Four fixes for New Deal

The Conservative party has started to grumble about New Deal. According to Employment spokesman John Bercow MP, it has been a "colossal and expensive failure". This sort of absurdity is completely at odds with a consensus view that New Deal has been a highly effective programme. But the background of wild Tory criticism - and the knowledge that New Deal's pledge card commitment has holy writ status - also makes it hard to offer any measured critique.

But looking beyond the orthodoxy, some hard questions do need to be asked. We publish tables each month on our website that reveal how variable are the success rates across the country. Admittedly we use a definition of success that places New Deal in the most demanding light by showing what percentage of all entrants have entered known job destinations that are "sustained" (i.e. have lasted for more than 3 months).

So, on this measure, why is the job entry rate amongst young New Deal participants just 33%; why has only 1 Delivery Unit in the whole country managed to make it past a threshold of 50% sustained job entry; and why have the Delivery Units in Central London - in the jobs growth hotspot of Britain - managed to get barely a quarter of their participants back into lasting work?

We do not ask these questions just to be awkward. At the Unemployment Unit & Youthaid, we have been amongst the staunchest supporters of New Deal - and taken a bit of stick for it too. We said almost 3 years ago that New Deal represented the best chance in a generation to permanently rescue Britain from the debilitating effects of long term unemployment.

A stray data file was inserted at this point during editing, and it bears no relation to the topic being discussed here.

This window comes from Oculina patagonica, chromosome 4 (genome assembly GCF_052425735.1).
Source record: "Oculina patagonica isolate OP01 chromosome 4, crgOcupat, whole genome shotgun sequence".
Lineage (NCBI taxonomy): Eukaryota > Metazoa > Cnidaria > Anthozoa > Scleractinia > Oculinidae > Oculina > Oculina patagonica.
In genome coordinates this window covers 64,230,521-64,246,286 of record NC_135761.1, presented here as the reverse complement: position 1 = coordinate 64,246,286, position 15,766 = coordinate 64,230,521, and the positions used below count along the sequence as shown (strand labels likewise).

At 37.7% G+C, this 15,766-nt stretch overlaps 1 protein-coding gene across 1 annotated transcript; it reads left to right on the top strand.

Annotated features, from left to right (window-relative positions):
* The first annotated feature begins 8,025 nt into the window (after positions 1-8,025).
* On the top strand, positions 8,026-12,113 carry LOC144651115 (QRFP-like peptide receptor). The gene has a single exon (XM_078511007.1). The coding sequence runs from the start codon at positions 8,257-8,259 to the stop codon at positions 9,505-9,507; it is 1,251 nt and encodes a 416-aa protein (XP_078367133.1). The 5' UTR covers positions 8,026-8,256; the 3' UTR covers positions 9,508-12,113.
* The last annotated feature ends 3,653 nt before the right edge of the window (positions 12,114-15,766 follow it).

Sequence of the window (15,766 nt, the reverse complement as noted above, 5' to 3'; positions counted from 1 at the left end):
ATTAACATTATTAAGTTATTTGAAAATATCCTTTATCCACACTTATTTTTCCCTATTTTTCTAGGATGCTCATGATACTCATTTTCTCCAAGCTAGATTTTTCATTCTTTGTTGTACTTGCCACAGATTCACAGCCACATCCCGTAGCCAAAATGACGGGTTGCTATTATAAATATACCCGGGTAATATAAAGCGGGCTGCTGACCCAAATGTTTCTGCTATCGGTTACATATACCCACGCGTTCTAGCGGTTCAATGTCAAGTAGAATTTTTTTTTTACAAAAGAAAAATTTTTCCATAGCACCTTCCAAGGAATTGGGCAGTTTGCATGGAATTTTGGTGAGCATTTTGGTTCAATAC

We still think that.

But the New Deal must be more than just a pledge card commitment. It has to be step-change improvement in the life chances for over half a million people.

So, the New Deal has to raise its game. The most effective changes must come from 4 directions:

What we are describing for the future are the models that have been spearheaded in Employment Zones, the 20 Action Team areas and with the "new intermediaries". The Government has set aside 40m for the Action Teams and just under 10m to encourage new types of intermediary organisations.

This is plainly a vision for the future and the Government should really get down to spending a bit of money to make sure it happens quickly. There is no shortage of "windfall" tax receipts. Significant underspends mean that the New Deal budget keeps on stretching. The unallocated budget has grown from a "reserve" of just 350 million in April 1998 to 570m last November and to over 1bn by March 2000.